Big Changes in Store for Oakville Businesses Come the New Year

 

Once the New Year hits, some big changes that will impact Oakville businesses will be in effect.

Changes are coming to the signs that are seen around the town.

After an in-depth review of signs and sign usage, the Town of Oakville decided to change the sign by-law to better reflect the identification and advertising needs of today’s businesses.

These changes will come into effect on Jan. 1, 2019, with By-law 2018-153 will replace the former Sign By-law 2006-005.

Some of these changes will include an updated fees list which is to be included with the 2019 Rates and Fees schedule.

This new by-law reflects two years of thorough public consultation and review,” Mayor Rob Burton said in a recent Town of Oakville news release.

It ensures the town’s regulations address the needs of local businesses while managing visual clutter, ensuring public health and safety, and preserving Oakville’s unique character and streetscape compatibility.”

Key points of the Town of Oakville’s new sign by-law, according to the news release, include:

  • An improved format and web presence — easy to use tables based on specific uses and land use designations (now aligned with the town’s Official Plan) will make the by-law easier to navigate and understand. A user-friendly companion document with visuals, definitions, and interactive mapping can also be found online.
  • Better capturing of sign types — more detailed sign regulations can be grouped into several categories such as permanent or temporary signs, signs for certain motor vehicle-related land uses, development and real estate signs, community signs on town property, and signs that incorporate new technology.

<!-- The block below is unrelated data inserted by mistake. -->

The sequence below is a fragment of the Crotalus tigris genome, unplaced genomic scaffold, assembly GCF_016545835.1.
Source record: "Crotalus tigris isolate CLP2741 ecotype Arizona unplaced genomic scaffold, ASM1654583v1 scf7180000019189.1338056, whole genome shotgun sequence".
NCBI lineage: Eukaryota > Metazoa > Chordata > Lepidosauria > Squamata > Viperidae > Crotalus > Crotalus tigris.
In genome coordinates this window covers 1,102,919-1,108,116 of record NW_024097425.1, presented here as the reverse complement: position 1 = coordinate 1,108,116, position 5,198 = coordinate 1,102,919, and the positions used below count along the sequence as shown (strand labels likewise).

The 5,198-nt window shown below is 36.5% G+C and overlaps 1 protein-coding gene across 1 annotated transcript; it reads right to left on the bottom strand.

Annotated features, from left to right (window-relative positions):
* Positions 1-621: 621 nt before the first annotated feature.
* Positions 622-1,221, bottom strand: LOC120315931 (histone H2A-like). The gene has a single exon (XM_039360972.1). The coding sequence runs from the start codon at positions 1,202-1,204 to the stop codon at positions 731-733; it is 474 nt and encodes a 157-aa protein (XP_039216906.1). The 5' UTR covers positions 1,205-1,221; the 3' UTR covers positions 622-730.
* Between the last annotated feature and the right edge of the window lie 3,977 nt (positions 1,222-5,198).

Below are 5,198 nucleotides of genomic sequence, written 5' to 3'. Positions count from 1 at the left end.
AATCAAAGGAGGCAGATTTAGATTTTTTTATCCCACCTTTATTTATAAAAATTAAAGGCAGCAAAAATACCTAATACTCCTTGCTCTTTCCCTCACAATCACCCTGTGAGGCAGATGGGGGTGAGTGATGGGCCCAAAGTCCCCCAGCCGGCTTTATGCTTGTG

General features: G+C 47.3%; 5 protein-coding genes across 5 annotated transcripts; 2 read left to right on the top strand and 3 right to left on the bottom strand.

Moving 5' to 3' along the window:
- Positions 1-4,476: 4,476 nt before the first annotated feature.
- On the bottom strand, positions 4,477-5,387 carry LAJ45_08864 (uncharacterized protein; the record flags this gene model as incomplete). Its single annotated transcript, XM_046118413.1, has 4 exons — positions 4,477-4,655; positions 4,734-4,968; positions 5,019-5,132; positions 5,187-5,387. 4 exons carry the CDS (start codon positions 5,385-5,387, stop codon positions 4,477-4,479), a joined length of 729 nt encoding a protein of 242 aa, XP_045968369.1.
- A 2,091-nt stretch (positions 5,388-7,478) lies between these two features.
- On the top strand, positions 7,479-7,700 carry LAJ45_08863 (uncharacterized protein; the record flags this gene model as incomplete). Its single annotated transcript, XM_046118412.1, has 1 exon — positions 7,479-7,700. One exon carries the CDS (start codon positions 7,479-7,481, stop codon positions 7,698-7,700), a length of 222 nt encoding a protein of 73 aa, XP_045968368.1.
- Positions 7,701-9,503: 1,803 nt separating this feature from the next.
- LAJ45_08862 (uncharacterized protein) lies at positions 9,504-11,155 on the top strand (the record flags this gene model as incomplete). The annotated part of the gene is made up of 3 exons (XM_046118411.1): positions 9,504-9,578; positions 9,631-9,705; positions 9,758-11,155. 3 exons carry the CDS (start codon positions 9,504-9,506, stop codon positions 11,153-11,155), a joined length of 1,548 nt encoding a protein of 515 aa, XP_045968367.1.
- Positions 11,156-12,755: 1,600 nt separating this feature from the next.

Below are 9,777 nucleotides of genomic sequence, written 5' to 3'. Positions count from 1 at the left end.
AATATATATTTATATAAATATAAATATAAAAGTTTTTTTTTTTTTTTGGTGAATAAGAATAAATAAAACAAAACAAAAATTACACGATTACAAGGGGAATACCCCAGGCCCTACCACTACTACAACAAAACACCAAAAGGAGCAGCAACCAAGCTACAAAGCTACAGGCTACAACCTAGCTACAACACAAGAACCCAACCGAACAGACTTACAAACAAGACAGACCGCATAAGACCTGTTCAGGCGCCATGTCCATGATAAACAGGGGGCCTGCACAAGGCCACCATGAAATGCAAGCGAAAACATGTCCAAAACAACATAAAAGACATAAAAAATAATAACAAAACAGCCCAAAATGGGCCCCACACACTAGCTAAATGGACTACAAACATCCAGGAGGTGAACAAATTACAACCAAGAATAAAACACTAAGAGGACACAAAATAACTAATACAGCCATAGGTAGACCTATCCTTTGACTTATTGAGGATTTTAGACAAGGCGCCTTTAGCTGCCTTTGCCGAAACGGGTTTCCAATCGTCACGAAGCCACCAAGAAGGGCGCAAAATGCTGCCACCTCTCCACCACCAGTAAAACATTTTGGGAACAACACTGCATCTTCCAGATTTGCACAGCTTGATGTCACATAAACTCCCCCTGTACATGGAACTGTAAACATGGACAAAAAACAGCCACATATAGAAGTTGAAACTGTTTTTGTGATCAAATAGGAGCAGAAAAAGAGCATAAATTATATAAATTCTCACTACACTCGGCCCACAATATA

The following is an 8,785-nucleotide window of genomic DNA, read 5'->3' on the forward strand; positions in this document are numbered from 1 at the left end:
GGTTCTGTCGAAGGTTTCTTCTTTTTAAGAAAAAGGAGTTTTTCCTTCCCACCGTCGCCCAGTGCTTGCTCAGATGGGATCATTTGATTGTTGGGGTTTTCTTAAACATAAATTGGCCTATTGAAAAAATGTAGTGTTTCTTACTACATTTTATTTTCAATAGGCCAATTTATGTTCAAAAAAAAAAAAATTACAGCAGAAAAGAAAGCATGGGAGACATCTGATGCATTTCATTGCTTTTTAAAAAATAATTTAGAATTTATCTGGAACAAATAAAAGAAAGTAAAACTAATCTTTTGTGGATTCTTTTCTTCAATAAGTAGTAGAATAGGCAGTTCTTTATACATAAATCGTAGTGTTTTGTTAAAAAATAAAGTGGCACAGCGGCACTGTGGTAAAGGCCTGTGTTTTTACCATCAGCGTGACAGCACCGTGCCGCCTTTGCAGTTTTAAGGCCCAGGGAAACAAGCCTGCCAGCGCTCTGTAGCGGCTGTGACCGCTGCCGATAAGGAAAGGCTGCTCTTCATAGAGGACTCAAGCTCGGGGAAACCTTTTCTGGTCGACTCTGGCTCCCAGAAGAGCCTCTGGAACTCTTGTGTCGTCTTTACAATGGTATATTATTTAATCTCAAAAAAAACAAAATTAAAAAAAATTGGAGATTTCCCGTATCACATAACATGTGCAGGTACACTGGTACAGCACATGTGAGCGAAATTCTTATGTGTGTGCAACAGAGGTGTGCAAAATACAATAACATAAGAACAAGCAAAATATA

• Recognition of new technology — businesses are now provided additional flexibility in advertising through Static Electronic Message Boards (SEMBs). Under the new by-law, electronic message signs are permitted on a broader basis. However, there are regulations around illumination levels depending on the time of day. 
  • Upheld advertising sign regulations — the town’s designated employment areas will continue to be the designated area for signs which are used to advertise goods or services not related to the premises.
  • Enhanced exceptions and amendments process — to simplify the process for the client, applicants seeking changes to sign regulations will now have options available according to the impact of the change being requested. These options include exceptions, appeals and amendments.
  • A new notification and confirmation process — permanent sign applicants must now provide notification followed by as-built confirmation of sign installation so staff can better monitor the installation process and guarantee that signs have been installed correctly.
  • An updated enforcement process — enforcement processes have been updated and streamlined by including orders and administrative fees. A $100 fee will be charged for second and subsequent orders issued to the same property when there has been no change in property ownership. 
  • Revised sign permit fees — the fees are set to achieve full cost recovery for the sign program.

Before the new by-law was created, all aspects of the by-law including format, function and standards were evaluated. 

According to the news release, staff was directed by council to revise the new by-law in order to increase real estate open house directional signs from three to five per open house. 

There are, however, still more rules and regulations regarding signs that need to be looked at.

Community mobile signs will continue to be reviewed in 2019. 

Staff will also be reviewing election sign regulations.

Click here to view the Sign By-Law Review staff report from the Dec. 10 Planning and Development Council in full.

Your Comments